Holiday season ramp-up begins, swelling US port traffic

Published on
August 8, 2023
Shipping container boats

U.S. ports are predicted to see their highest cargo volumes since 2022 this August, in advance of the holiday season.

In its monthly shipping update, the National Retail Federation and Hackett Associates found  the logistics environment in the second half of 2023 is normalizing.

“Port and package-delivery labor negotiations that threatened the supply chain at the beginning of the summer have been resolved and retailers are now focused on preparing for the all-important holiday season,” NRF Vice President for Supply Chain and Customs Policy Jonathan Gold said in a release. “There are always supply challenges to be faced, but holiday merchandise is flowing into the country, and we expect to see a smooth shipping season ahead of the winter holiday shopping season.”

Hackett Associates Founder Ben Hackett said despite a downturn in the shipping market over the past year, consumer spending and U.S. employment have increased. Earlier this month, UPS announced a tentative contract agreement with its labor union that would avert a strike by its 340,000 employees.

“Dollar figures for international trade show imports remain in a year-over-year decline and cargo volume shows the same,” Hackett said. “The discrepancy between rising growth in sales and declining cargo volumes is happening because retailers are working their way through inventory built up over the last 12 to 18 months. Cargo growth should resume as inventories are depleted.”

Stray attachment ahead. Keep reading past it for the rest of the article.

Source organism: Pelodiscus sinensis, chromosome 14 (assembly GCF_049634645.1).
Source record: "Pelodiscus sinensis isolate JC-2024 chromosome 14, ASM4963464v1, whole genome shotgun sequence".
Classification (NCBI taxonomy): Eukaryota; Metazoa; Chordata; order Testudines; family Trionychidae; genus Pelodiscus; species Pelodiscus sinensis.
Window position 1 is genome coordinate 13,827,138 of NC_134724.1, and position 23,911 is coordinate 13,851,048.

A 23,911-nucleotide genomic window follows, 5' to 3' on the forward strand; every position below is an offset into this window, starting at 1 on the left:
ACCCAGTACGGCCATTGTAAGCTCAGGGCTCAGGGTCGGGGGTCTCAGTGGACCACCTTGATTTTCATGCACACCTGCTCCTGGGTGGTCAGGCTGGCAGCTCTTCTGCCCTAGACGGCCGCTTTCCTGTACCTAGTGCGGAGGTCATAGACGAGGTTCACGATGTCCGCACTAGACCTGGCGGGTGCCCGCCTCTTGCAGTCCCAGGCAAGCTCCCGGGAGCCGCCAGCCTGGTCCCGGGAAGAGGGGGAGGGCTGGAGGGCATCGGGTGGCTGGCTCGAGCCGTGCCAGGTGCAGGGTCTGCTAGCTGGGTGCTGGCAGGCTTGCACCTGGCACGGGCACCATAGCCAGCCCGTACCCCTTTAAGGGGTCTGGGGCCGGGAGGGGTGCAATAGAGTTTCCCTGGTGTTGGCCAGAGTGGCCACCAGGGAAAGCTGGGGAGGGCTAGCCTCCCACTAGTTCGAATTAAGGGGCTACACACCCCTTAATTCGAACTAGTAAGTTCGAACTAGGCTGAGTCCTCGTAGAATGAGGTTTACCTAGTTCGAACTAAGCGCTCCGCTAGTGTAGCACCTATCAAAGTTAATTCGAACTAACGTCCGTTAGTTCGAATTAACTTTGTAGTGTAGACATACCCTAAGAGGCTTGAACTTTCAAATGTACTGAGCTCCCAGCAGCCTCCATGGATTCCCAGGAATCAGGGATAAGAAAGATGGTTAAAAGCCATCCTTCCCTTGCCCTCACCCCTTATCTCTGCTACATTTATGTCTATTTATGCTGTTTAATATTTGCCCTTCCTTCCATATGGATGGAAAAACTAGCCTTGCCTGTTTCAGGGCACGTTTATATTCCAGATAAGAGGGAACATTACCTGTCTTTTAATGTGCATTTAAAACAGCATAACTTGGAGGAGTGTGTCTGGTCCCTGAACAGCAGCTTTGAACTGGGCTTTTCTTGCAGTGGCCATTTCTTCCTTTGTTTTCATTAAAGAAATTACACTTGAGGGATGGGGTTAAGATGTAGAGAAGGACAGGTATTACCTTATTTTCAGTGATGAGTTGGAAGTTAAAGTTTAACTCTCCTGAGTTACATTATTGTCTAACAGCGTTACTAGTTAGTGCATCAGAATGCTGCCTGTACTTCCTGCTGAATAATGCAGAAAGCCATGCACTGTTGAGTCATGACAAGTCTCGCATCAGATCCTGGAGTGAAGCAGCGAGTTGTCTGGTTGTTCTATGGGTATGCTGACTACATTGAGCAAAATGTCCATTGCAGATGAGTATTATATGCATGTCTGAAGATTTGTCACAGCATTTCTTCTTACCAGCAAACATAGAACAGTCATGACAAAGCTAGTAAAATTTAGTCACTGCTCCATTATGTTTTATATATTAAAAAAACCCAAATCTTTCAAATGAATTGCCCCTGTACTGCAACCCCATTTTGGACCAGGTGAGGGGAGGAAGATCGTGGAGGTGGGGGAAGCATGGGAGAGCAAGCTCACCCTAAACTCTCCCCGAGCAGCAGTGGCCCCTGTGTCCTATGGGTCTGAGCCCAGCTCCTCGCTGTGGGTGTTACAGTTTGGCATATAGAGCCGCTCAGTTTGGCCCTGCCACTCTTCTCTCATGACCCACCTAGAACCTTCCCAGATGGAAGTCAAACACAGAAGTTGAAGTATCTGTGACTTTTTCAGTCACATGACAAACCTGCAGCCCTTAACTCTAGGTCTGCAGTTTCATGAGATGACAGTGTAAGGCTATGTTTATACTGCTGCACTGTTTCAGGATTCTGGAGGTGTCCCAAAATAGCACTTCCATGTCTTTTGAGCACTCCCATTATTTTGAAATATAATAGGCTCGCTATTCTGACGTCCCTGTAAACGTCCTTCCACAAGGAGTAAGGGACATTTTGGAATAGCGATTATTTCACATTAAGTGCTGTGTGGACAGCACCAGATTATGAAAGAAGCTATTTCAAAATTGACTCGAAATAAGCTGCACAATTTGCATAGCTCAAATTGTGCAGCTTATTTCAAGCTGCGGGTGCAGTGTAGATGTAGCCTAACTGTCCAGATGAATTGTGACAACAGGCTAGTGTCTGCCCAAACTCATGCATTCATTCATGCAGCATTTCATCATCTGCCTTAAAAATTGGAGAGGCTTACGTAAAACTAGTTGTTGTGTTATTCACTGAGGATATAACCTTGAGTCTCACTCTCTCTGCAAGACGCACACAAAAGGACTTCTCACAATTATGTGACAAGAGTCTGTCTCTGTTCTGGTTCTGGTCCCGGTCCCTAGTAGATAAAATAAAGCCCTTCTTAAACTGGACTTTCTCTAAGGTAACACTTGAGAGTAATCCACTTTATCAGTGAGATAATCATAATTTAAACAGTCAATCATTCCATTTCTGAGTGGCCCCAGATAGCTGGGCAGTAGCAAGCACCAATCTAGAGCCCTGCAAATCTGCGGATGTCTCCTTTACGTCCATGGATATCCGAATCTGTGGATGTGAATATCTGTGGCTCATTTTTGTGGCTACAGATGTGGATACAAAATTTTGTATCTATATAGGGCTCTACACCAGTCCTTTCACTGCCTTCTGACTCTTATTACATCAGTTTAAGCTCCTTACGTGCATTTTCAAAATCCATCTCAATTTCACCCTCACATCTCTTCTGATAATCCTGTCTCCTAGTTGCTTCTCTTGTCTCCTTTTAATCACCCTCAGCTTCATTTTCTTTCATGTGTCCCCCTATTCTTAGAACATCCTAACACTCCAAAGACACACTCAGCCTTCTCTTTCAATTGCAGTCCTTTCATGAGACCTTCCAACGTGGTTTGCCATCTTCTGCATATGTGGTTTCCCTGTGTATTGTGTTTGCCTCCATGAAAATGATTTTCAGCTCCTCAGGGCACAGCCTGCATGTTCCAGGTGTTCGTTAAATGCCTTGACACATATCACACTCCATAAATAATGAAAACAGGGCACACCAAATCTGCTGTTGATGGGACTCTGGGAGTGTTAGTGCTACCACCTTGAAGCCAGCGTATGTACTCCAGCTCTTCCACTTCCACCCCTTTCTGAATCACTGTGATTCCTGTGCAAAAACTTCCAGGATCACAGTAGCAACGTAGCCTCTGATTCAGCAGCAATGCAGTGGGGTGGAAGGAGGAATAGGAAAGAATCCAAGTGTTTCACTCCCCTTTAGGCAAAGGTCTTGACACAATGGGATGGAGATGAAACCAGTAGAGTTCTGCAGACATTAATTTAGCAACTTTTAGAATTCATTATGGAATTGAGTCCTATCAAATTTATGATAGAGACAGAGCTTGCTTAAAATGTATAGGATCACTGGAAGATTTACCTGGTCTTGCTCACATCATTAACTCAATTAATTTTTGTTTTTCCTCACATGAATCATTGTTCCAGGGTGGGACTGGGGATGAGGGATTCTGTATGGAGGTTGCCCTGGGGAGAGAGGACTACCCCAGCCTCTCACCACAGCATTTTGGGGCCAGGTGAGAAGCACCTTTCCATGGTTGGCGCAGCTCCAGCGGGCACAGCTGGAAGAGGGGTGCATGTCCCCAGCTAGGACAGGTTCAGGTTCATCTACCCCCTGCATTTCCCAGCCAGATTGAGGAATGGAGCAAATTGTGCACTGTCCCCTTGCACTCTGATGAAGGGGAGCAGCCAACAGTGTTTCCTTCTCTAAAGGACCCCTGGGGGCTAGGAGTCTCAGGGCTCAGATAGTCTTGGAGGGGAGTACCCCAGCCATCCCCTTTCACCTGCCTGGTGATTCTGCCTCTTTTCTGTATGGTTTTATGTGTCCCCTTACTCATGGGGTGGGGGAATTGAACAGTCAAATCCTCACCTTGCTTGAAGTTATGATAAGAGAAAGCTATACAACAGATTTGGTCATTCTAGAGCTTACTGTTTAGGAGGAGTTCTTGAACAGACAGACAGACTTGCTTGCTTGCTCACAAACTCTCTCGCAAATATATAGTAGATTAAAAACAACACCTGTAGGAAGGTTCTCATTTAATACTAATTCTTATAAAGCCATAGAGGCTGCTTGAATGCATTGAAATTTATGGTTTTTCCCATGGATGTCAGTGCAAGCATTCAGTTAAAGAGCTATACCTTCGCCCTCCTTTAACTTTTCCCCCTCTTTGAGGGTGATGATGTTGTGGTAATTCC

July port data has not yet been released.

In June, U.S. ports monitored by the Global Port Tracker experienced a 5.2 percent drop from May, sinking to 1.83 million twenty-foot equivalent units (TEUs). The first half of 2023 saw a 22 percent overall decline in TEUs compared to 2022.

Nashville, Tennessee, U.S.A.-based Yellow, one of the largest trucking firms in the U.S., officially filed for Chapter 11 bankruptcy protection on 7 August, putting 30,000 workers out of jobs, roiling the market, and likely causing higher freight rates, especially for less-than-truckload hauls. Many small trucking companies have also filed for bankruptcy in the past year, the result of a cyclical downturn in the market that has resulted in a contraction of capacity.

Photo courtesy of Sheila Fitzgerald/Shutterstock 

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